Iron Wings Review – PC


I am a huge fan of the air-combat genre, so I was admittedly a bit surprised that I hadn’t even heard of Iron Wings until the day before it launched – such is the curse of being an indie developer on Steam. For a genre that seems to be all played out, Naps Team managed to put a unique twist on the concept, story, and even the arcade-style gameplay, creating something that is ultimately pretty cool.

You’ll be playing as two pilots, which immediately begs the question, “where is the co-op mode?” While that would have been a nice addition, the way our pilot duo is implemented in the story mode is still highly inventive. So you play as Jack and Amelia, each with their own backstory that plays out through stylized cutscenes and in-game interactions that do a great job of establishing the timeline and the general mood of the game.

The first few missions are mostly tutorial in nature where you will learn how to fly, lock targets, scan radio frequencies, and use weapons and gadgets like machine guns, bombs, and an aerial camera. Once Jack and Amelia joins forces you will be able to switch between them to best utilize the special abilities of each of their planes. A good example is in one of the earlier missions where you are trying to take out a pair of aircraft carriers. Only Amelia can drop the bombs required to destroy them, but you must first go in as Jack and precision-target all the anti-air guns on each ship before the bomb icon is revealed.

The single-player co-op nature of the game design is interesting but not wholly implemented. The ability to pick air and ground targets and tell your partner to attack is about the extent of what the AI can do without you behind the stick. There were times when I was on a bombing run getting shot up that I wished I could order Jack to cover my tail.   But you will need to utilize both pilots efficiently, as some missions are on timers and can only be finished within the time limit if you are both working together.

There is some excellent use of historical war sites and situations that will have you trotting the globe engaging in all sorts of missions against impossible odds. The missions are actually quite massive; the first lasting nearly two hours. Of course, that also included me going after all the side missions. Between the multiple primary objectives of each mission you are free to fly around and scan radio towers to find secondary missions that will reward you with bonus money you can use between missions to purchase new planes and customize them with various paint schemes and weapons.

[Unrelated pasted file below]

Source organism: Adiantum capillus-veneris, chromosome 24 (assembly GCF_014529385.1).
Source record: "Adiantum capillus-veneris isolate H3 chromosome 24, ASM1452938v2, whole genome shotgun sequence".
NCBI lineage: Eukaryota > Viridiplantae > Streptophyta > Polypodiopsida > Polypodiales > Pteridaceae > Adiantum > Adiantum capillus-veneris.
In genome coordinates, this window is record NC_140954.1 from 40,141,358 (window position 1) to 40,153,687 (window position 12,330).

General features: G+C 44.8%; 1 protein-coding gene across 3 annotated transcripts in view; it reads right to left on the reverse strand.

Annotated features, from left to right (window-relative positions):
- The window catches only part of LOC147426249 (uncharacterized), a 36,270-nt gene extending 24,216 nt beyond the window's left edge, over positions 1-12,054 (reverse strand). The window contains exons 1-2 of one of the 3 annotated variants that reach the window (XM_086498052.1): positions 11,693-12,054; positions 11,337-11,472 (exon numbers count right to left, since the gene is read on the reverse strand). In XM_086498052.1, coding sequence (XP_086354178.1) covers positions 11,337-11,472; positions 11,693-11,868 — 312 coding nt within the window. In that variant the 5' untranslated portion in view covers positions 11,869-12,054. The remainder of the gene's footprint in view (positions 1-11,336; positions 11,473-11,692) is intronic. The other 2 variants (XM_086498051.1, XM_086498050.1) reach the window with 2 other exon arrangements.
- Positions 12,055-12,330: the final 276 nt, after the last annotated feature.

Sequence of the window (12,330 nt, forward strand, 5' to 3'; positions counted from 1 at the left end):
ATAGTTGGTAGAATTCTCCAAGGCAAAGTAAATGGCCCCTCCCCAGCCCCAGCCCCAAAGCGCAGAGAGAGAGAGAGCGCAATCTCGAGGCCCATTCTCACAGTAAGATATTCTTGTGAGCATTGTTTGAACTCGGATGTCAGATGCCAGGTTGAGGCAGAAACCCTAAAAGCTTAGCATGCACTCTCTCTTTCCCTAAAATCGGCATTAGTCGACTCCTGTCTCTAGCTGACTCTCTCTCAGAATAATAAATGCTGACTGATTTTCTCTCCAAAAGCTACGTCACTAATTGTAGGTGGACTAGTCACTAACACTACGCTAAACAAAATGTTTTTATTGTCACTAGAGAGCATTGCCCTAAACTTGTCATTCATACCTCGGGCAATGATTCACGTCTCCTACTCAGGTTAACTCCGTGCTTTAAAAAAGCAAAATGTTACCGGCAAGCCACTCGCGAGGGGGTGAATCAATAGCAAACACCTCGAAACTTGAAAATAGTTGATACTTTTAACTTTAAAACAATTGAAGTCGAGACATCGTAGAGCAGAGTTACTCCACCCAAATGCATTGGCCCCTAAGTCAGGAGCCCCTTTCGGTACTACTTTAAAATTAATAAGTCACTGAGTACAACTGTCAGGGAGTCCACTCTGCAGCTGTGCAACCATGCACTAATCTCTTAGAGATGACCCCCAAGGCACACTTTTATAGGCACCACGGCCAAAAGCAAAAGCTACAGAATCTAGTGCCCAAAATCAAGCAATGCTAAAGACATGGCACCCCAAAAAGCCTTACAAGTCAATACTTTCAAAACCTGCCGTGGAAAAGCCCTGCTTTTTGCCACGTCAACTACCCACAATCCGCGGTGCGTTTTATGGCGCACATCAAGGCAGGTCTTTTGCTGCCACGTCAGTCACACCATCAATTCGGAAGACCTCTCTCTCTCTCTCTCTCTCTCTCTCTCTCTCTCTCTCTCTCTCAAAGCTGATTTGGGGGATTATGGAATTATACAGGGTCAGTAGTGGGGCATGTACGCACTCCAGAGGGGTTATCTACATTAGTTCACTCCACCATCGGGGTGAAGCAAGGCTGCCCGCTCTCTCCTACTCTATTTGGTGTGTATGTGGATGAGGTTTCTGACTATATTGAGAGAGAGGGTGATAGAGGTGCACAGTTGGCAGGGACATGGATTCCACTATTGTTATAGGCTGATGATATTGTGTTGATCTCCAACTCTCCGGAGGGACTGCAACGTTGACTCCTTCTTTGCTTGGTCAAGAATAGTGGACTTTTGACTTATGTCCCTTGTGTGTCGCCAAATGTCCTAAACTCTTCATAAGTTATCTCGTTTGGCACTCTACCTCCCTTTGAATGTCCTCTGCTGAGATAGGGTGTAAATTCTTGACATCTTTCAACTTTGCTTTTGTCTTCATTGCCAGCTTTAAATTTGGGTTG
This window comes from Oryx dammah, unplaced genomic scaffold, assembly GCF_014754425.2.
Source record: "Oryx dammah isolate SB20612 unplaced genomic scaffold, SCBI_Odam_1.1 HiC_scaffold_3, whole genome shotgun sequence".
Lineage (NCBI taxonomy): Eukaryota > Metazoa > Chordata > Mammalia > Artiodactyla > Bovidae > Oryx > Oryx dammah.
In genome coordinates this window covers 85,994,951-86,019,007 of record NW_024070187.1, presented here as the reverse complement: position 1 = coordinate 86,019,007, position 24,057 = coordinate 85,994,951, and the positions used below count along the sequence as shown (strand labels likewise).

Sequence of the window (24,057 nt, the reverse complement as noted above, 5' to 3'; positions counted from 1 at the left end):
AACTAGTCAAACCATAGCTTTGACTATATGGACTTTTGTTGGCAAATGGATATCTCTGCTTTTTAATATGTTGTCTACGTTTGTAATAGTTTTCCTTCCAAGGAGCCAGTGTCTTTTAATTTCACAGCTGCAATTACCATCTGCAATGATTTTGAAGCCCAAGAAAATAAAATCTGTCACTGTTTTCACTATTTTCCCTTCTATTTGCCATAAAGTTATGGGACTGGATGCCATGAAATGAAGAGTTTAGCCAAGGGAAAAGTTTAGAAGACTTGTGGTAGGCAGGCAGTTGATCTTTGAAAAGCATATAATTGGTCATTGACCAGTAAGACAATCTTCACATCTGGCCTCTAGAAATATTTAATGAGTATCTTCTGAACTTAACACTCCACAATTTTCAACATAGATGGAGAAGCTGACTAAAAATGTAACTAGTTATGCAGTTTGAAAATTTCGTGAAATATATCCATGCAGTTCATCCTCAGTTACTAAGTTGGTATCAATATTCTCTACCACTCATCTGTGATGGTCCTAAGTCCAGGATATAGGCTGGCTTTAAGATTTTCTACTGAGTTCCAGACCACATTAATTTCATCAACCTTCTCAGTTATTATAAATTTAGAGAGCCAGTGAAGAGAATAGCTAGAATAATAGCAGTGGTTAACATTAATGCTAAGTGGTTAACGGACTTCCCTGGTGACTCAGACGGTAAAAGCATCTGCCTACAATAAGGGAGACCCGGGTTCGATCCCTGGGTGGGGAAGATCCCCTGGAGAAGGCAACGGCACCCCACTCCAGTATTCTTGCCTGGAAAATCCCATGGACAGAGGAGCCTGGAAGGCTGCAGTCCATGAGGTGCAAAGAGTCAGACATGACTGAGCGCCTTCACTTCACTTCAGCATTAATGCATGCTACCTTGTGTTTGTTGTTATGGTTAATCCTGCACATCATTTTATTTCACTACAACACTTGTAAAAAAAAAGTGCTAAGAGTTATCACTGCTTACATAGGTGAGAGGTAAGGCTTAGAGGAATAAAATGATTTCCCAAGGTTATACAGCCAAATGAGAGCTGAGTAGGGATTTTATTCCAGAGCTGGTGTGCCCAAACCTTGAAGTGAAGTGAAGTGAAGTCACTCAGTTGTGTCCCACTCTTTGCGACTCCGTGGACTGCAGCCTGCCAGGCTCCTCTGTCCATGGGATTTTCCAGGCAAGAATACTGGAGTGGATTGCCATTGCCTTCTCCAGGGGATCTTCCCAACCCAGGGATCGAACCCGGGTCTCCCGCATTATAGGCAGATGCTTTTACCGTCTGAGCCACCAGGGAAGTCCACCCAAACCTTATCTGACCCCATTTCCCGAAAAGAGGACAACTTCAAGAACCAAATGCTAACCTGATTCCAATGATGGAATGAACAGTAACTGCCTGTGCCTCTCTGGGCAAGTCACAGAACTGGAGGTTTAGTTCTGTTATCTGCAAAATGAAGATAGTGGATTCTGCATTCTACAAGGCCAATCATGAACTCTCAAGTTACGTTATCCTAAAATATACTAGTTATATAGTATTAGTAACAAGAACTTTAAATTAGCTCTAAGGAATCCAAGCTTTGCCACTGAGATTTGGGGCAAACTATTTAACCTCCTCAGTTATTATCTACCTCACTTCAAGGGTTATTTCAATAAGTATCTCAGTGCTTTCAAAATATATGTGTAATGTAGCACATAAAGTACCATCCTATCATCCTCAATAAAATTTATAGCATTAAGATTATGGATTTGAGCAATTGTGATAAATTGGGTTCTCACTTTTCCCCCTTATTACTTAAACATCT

The game hints that picking the right camouflage for each mission will make you “less detectable”, but I have yet to see if that is true; perhaps because you don’t know what the terrain is before the mission, so it’s hard to pick a matching paint job. I ultimately ended up picking what looked coolest. You can also spend your money on various weapons and then upgrade those weapons for more range and damage, which is all crucial to winning the later missions.

Despite the seemingly realistic controls during the pre-flight inspection, Iron Wings is an arcade flight game designed for a gamepad. While you can limp around the skies with the recently patched-in keyboard support, those playing with a controller will find a highly responsive and incredibly fun combat game waiting for you. The left stick controls all your directional surfaces while the bumpers roll the plane. Tapping the Y button selects a target while holding Y locks it, keeping it in view no matter where you fly. This camera lock is highly useful, especially when you are scanning radio frequencies or trying to slip in behind an enemy plane.